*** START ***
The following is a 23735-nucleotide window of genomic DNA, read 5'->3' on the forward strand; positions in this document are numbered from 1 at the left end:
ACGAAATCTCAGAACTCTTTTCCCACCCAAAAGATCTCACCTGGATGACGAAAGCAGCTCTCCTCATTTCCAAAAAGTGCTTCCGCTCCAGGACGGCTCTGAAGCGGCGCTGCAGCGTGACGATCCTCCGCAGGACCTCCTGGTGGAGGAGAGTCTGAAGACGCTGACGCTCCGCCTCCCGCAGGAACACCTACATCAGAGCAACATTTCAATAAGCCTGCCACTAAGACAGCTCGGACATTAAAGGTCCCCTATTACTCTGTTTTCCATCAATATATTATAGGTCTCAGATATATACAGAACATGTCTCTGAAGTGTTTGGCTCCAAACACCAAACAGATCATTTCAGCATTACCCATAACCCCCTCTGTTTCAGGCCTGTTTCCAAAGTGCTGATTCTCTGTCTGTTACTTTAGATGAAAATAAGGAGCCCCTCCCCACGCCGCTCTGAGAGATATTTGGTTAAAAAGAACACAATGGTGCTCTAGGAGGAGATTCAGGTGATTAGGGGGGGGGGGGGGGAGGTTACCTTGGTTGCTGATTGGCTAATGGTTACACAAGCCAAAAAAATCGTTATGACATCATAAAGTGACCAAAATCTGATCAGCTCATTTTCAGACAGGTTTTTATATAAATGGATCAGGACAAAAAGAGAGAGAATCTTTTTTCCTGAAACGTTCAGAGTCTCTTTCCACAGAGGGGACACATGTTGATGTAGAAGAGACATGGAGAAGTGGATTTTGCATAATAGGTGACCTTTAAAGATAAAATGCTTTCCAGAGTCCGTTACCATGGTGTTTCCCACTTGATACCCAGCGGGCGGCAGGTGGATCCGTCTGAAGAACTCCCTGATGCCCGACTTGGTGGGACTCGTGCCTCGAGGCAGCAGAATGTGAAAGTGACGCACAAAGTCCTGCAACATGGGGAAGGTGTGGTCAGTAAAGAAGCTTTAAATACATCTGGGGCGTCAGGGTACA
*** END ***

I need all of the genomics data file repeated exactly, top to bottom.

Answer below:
The following is a 23735-nucleotide window of genomic DNA, read 5'->3' on the forward strand; positions in this document are numbered from 1 at the left end:
ACGAAATCTCAGAACTCTTTTCCCACCCAAAAGATCTCACCTGGATGACGAAAGCAGCTCTCCTCATTTCCAAAAAGTGCTTCCGCTCCAGGACGGCTCTGAAGCGGCGCTGCAGCGTGACGATCCTCCGCAGGACCTCCTGGTGGAGGAGAGTCTGAAGACGCTGACGCTCCGCCTCCCGCAGGAACACCTACATCAGAGCAACATTTCAATAAGCCTGCCACTAAGACAGCTCGGACATTAAAGGTCCCCTATTACTCTGTTTTCCATCAATATATTATAGGTCTCAGATATATACAGAACATGTCTCTGAAGTGTTTGGCTCCAAACACCAAACAGATCATTTCAGCATTACCCATAACCCCCTCTGTTTCAGGCCTGTTTCCAAAGTGCTGATTCTCTGTCTGTTACTTTAGATGAAAATAAGGAGCCCCTCCCCACGCCGCTCTGAGAGATATTTGGTTAAAAAGAACACAATGGTGCTCTAGGAGGAGATTCAGGTGATTAGGGGGGGGGGGGGGGAGGTTACCTTGGTTGCTGATTGGCTAATGGTTACACAAGCCAAAAAAATCGTTATGACATCATAAAGTGACCAAAATCTGATCAGCTCATTTTCAGACAGGTTTTTATATAAATGGATCAGGACAAAAAGAGAGAGAATCTTTTTTCCTGAAACGTTCAGAGTCTCTTTCCACAGAGGGGACACATGTTGATGTAGAAGAGACATGGAGAAGTGGATTTTGCATAATAGGTGACCTTTAAAGATAAAATGCTTTCCAGAGTCCGTTACCATGGTGTTTCCCACTTGATACCCAGCGGGCGGCAGGTGGATCCGTCTGAAGAACTCCCTGATGCCCGACTTGGTGGGACTCGTGCCTCGAGGCAGCAGAATGTGAAAGTGACGCACAAAGTCCTGCAACATGGGGAAGGTGTGGTCAGTAAAGAAGCTTTAAATACATCTGGGGCGTCAGGGTACA